11 December 2007

Bioy Casares' invention

I finished reading La invención de Morel by Adolfo Bioy Casares this weekend (published in English as The Invention of Morel, translated by Ruth L.C. Simms). From the outset, my expectations were high due to Borges' enthusiastic prologue: "He discutido con su autor los pormenores de su trama, la he releído; no me parece una imprecisión o una hipérbole calificarla de perfecta." He places it in the same league as The Turn of the Screw, The Trial, and Julien Green's Le Voyageur sur la Terre (as far as I can tell, this last has not yet been translated into English), and declares it a literary renewal of a concept found in Dante Gabriel Rossetti's "Sudden Light":
I have been here before,
But when or how I cannot tell:
I know the grass beyond the door,
The sweet keen smell,
The sighing sound, the lights around the shore...
The novel is the (footnoted) diary of an escaped prisoner, stranded on an island that is rumored to be infested with a fatal disease that causes the loss of one's hair, nails, and skin. Any discussion of the plot would detract from the experience of encountering it for the first time, but suffice it to say that it involves obsession, immortality, fame, love, the parallel destinies of men and the images they create, and a woman named Faustine (which made me think of Goethe and deals with the devil). The invention itself is something we're on the verge of today--I was stunned when I flipped to the copyright page and discovered that it was first published in 1940 (!).

I look forward to reading it again. It's one of those books that demands a rereading for all of the missed clues from the first time around...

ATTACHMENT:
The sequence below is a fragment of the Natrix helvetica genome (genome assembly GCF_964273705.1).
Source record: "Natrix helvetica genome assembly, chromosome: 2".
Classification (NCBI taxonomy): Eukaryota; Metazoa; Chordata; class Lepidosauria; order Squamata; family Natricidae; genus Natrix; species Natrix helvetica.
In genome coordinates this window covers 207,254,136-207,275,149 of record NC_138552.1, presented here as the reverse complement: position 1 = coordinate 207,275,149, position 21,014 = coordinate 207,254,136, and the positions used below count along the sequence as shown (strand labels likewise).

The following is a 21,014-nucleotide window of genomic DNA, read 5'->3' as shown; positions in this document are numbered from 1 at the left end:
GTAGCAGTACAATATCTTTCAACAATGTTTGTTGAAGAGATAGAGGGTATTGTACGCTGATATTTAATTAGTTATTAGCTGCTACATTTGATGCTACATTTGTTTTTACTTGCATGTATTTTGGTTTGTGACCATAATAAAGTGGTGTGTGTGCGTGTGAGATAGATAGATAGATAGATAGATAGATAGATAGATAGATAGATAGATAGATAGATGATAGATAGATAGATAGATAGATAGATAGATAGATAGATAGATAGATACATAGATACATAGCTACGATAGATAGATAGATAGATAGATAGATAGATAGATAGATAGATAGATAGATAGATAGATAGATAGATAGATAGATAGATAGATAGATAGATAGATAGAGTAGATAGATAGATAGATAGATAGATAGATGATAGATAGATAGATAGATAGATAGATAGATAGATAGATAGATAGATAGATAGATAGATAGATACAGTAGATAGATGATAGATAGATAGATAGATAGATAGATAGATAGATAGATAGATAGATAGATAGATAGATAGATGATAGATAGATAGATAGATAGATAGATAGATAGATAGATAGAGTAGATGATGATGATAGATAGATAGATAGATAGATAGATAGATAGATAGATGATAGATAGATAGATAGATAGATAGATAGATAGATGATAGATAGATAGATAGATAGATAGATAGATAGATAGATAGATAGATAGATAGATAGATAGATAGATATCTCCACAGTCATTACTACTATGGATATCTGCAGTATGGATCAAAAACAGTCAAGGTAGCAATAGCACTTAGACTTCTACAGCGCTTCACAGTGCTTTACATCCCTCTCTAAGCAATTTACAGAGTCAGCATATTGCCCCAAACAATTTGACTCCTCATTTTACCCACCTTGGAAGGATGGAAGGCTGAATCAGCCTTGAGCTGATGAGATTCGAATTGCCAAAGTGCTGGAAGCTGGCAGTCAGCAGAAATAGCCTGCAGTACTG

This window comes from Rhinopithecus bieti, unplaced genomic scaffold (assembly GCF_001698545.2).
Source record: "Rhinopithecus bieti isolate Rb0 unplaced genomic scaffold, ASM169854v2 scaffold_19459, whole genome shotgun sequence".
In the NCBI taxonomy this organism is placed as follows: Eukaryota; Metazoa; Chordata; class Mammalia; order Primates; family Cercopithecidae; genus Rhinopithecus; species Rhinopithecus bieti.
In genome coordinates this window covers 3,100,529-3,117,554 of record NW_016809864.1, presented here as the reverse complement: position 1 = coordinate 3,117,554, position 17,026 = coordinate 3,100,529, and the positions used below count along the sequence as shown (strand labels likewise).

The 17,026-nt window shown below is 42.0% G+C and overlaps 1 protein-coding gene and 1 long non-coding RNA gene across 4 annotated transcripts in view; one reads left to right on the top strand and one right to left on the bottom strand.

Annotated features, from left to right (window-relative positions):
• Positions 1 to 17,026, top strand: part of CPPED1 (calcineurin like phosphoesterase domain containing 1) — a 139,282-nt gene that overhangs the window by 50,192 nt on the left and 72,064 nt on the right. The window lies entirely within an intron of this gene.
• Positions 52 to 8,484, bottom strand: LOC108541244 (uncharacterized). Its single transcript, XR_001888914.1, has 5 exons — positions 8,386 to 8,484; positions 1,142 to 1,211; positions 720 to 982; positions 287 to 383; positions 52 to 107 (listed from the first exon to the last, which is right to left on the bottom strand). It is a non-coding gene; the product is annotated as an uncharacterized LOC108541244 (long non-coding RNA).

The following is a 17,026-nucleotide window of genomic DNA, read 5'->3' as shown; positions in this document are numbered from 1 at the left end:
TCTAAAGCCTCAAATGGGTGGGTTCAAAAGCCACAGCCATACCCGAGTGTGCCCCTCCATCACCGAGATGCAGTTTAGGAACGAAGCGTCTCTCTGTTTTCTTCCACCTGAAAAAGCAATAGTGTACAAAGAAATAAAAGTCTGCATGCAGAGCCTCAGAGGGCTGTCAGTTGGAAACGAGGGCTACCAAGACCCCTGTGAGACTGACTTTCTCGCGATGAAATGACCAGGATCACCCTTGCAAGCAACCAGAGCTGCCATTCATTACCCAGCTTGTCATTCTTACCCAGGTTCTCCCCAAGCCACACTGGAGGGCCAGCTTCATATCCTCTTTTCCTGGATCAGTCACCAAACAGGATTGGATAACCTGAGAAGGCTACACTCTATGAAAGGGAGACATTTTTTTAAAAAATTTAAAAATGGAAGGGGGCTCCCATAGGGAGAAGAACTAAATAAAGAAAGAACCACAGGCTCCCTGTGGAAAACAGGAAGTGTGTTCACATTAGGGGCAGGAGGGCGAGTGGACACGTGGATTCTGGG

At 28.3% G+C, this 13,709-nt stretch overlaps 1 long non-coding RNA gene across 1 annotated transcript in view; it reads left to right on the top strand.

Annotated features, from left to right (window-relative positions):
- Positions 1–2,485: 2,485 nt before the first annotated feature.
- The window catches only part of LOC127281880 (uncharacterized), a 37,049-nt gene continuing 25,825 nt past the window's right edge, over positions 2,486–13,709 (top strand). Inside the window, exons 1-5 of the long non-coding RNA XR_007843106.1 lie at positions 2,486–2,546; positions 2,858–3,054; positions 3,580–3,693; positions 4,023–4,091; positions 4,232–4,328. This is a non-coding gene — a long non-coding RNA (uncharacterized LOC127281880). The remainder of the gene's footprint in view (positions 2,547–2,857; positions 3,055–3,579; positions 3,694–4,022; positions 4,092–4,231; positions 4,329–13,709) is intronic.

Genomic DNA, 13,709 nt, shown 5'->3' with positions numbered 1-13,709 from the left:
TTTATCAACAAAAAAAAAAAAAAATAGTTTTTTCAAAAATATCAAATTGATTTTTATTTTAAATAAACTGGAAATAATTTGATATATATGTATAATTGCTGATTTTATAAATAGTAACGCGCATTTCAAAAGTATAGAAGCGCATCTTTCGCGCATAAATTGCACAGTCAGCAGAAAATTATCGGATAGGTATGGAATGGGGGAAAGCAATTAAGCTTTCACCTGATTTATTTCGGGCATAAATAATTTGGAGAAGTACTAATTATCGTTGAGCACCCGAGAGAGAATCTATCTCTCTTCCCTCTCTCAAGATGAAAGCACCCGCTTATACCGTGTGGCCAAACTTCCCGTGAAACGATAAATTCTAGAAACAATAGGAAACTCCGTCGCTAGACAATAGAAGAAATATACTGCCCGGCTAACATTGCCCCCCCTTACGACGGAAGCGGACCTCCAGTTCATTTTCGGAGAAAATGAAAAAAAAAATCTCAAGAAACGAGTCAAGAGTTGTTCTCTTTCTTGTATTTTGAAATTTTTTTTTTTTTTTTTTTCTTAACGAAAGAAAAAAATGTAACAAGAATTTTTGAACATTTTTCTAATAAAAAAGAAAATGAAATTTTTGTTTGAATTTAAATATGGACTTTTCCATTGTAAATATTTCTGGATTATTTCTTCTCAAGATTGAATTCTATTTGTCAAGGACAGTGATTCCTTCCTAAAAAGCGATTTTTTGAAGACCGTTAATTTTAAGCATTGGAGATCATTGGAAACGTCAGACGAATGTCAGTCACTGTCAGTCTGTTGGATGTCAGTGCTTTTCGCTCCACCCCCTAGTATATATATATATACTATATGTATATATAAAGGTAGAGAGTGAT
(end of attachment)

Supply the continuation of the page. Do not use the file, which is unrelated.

In his acceptance speech for the Premio Cervantes in 1990, Bioy Casares relates that before he finished reading the first chapter of Don Quixote, he knew he wanted to be a writer. Indeed, many literary essays have surely been written on Don Quixote's influence on La invención de Morel: the narrator suffers from a condition very similar to that of the Knight of the Sorrowful Countenance.


Anonymous said...

Hi! It's been ages since I looked up your blog, but I've been thinking about you lately. I read Invention (English translation of course) about two years ago, and really loved it. My motivation for doing so was the Brothers Quay film loosely based on the book, "The Piano Tuner of Earthquakes". I don't know if you've seen their work before, though I imagine you have since it's fairly well known these days. I don't think it's a *fantastic* film or adaptation, but it's quite interesting.


Anonymous said...

PS. I mean to be posting here more often:

amcorrea said...

Good to hear from you! (Sorry about the delay!) Will look up both book and film--sound fascinating. I've added your site to my "friends" blogroll.

Have a lovely week!